Manuel Medina received a major-month-of-March boost in his campaign for Mayor of San Antonio by gaining the official endorsements from the Fire and Police Pension Fund, San Antonio and San Antonio Professional Firefighters. Representing over 6,732 police officers and firefighters, both active and retired, Medina scored heavily against incumbent Ivy Taylor and Councilman Ron Nirenberg with these influential public safety groups. .
“We have become one of the most dangerous cities in the United States,” Medina told NEWS LEGIT. “There are 1,216 cities in Texas and we are now ranked the 4th most dangerous. Where has our Mayor Taylor and our city council been on this? They’ve been too busy catering to the powerful special interests and lobbyists who are pushing for a pork-filled $850 million bond proposal.”
“Our 911 response times are at 15-year highs, violent crime is off the charts, and Ivy does not seem to get it,” Medina continued. “I know that the first responsibility of federal, state and local government is to keep your families safe. As Mayor, that will be my highest priority.”
“Hire 250 police officers…It’s already in the budget, but Sheryl Scully (City Manager) has been an obstacle.”
What would he do?
“The first thing I would do would be to hire 250 police officers,” he replied. “It’s already in the budget, but Sheryl Scully (City Manager) has been an obstacle to get our police what they need. We have to keep up with recruitment, retention and retirement.”
“Next, I would end the power plays Scully has been playing against our police. When it comes to basic equipment, she has treated their needs like a tug of war battle. We know that our police officers are held to a higher standard. They have to be. But I support the vast majority of our officers who put their lives on the line every day to protect and serve honorably. If there are bad apples, then let’s identify them so we can weed them out.”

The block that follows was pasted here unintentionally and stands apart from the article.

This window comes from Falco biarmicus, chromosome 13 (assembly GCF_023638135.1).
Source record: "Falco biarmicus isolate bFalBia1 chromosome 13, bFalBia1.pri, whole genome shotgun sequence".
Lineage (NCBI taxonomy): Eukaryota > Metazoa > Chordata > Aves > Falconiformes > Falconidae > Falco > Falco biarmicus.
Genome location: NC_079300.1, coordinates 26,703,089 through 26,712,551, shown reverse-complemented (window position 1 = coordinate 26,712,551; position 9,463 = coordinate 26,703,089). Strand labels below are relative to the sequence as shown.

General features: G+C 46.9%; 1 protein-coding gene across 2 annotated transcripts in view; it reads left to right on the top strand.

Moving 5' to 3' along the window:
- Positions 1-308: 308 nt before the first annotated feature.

“People frequently tell me about their experiences with calling 911. Our Emergency Call Center does not answer 20 percent—one in five calls. That three times the average of 7 percent. We now have the longest-time rate in the last 16 years.”
Medina said he is particularly concerned about how the current Mayor and council are spending tax payers’ money for special interest projects. “When our city has become one of the most dangerous cities in Texas under their watch, I would devote the focus on public safety,” he said. “We must double-down on community policing strategies. Our police should continue to build relationships with local leaders, community organizations, and neighborhood families.”
“I want to partner effectively with churches, ministries, non-profits, and community organizations.”
“We can mitigate and prevent many tragedies with intervention and relationship building with at-risk individuals,” he continued. “We must invest all grants from the state for intervention programs into on-the-ground ambassadors and stop siphoning off these resources into pet projects. It’s a fact we have to face that there are over 30,000 parolees in San Antonio and Bexar County. Let us reach out more effectively to inform parolees of relevant workforce and educational opportunities.”
“I want to partner effectively with churches, ministries, non-profits, and community organizations. We must work with them to identify their needs and partner them with our available resources. The 2017 Bond would have been an excellent opportunity to include lights for parks, community buildings, and other projects that bring people together and reduce crime. This is essential. Spending $42 million to redo Broadway Street or $13 million to build a bridge to connect two parks together is not essential.”